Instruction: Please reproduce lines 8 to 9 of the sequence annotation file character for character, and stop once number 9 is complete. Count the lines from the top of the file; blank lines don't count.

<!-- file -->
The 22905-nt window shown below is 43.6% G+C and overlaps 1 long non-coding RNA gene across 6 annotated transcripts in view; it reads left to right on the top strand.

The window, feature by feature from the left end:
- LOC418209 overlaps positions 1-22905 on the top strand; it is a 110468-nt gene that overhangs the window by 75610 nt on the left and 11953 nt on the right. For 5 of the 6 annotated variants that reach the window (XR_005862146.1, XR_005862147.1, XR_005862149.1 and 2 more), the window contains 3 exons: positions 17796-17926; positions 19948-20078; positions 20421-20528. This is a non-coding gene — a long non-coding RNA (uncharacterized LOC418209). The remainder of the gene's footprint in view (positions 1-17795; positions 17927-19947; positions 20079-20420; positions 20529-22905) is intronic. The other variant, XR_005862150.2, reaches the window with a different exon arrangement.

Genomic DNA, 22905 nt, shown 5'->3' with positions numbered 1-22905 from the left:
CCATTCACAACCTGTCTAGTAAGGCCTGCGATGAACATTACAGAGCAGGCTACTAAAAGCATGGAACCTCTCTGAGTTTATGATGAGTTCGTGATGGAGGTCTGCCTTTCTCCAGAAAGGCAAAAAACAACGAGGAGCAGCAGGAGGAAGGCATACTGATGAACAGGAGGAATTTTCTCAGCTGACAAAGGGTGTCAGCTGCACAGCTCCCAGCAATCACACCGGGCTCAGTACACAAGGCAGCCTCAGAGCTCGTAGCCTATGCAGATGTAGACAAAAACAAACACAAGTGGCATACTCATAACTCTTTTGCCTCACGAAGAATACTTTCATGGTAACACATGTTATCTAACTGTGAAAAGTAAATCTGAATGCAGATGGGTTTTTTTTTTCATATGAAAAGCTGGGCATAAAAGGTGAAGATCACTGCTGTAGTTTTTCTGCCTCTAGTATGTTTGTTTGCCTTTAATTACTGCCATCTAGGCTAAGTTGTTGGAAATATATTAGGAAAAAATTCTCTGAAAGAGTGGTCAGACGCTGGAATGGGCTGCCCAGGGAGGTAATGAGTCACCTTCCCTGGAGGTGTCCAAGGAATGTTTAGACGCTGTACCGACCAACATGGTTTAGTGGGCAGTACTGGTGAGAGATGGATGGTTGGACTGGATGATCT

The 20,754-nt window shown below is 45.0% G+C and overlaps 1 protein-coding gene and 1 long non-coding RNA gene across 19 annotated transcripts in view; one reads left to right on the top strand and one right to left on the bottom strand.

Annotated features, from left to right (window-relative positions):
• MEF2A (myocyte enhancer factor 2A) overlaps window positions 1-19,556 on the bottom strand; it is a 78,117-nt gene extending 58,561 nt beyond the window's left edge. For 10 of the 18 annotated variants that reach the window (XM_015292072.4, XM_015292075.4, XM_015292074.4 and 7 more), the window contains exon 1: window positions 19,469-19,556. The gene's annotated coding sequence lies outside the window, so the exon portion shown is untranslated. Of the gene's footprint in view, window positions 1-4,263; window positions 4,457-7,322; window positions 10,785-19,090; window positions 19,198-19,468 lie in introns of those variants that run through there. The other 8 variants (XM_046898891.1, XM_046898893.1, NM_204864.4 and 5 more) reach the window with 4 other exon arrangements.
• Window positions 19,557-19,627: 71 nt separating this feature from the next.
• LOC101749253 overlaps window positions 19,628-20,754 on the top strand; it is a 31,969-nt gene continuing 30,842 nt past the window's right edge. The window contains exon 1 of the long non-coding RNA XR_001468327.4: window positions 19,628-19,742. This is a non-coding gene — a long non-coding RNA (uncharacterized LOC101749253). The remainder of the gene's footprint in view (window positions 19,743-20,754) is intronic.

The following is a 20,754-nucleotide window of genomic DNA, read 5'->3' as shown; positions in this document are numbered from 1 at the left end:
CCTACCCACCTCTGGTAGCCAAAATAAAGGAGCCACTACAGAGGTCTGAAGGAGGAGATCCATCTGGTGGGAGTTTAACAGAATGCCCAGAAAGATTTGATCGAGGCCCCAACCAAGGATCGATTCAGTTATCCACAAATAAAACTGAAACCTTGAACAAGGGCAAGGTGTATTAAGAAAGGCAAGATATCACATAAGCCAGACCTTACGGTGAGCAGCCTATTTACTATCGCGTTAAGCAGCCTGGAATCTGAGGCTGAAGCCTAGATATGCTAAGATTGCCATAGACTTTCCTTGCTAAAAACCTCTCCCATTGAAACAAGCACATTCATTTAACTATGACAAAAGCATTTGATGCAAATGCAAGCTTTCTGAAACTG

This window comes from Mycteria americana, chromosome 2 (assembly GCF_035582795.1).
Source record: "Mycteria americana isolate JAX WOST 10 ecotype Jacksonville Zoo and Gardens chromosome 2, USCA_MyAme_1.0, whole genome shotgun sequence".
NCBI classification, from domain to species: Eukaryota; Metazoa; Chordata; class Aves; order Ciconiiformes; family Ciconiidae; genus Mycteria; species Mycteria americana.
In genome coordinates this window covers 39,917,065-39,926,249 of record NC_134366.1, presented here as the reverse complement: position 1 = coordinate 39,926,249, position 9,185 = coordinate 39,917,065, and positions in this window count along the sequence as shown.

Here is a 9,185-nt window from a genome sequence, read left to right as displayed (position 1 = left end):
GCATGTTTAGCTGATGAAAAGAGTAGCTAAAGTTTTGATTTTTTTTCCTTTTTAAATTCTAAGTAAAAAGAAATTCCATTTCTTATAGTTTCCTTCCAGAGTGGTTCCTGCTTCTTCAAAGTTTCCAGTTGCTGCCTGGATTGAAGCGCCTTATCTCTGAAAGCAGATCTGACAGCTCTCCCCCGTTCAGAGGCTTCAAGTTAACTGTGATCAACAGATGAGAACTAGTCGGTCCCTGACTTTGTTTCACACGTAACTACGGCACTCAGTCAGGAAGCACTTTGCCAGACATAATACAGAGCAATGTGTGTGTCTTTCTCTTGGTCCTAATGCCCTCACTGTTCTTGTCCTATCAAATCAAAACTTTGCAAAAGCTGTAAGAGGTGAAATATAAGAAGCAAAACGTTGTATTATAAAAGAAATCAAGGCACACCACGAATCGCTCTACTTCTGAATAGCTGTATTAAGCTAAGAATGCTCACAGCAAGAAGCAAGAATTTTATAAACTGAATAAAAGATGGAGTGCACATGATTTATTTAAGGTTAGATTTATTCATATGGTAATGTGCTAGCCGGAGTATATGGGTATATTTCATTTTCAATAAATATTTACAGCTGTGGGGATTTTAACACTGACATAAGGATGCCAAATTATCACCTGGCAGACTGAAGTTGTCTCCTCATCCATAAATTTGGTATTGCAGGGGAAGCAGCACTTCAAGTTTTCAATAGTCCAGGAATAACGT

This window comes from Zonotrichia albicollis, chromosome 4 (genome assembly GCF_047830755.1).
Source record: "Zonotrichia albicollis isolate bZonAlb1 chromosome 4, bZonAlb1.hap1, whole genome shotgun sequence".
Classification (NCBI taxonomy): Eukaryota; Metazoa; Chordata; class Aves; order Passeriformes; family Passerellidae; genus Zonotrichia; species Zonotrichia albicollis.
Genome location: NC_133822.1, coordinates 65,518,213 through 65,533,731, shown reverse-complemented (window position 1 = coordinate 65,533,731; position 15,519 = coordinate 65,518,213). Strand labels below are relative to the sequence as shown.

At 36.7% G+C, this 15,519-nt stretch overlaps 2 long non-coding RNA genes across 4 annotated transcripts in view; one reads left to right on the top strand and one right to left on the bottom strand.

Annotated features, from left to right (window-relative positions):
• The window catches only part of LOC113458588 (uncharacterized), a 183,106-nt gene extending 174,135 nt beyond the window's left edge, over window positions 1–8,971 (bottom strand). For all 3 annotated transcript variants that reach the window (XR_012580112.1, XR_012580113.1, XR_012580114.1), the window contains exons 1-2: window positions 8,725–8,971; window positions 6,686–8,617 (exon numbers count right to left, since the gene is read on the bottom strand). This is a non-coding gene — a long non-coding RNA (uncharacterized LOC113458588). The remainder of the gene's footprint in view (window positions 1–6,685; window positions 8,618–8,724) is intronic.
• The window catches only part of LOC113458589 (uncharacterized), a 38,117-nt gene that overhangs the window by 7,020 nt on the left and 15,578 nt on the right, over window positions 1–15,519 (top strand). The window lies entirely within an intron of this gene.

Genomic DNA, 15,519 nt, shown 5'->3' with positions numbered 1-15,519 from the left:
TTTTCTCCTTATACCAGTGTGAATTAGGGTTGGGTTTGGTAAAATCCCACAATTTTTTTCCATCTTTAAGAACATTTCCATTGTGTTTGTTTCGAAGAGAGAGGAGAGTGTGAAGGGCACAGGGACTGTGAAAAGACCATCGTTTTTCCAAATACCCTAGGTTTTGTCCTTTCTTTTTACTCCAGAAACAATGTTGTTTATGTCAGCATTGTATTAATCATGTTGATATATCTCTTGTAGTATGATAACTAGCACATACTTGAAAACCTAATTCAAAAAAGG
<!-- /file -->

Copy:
• MEF2A (myocyte enhancer factor 2A) overlaps window positions 1-19,556 on the bottom strand; it is a 78,117-nt gene extending 58,561 nt beyond the window's left edge. For 10 of the 18 annotated variants that reach the window (XM_015292072.4, XM_015292075.4, XM_015292074.4 and 7 more), the window contains exon 1: window positions 19,469-19,556. The gene's annotated coding sequence lies outside the window, so the exon portion shown is untranslated. Of the gene's footprint in view, window positions 1-4,263; window positions 4,457-7,322; window positions 10,785-19,090; window positions 19,198-19,468 lie in introns of those variants that run through there. The other 8 variants (XM_046898891.1, XM_046898893.1, NM_204864.4 and 5 more) reach the window with 4 other exon arrangements.
• Window positions 19,557-19,627: 71 nt separating this feature from the next.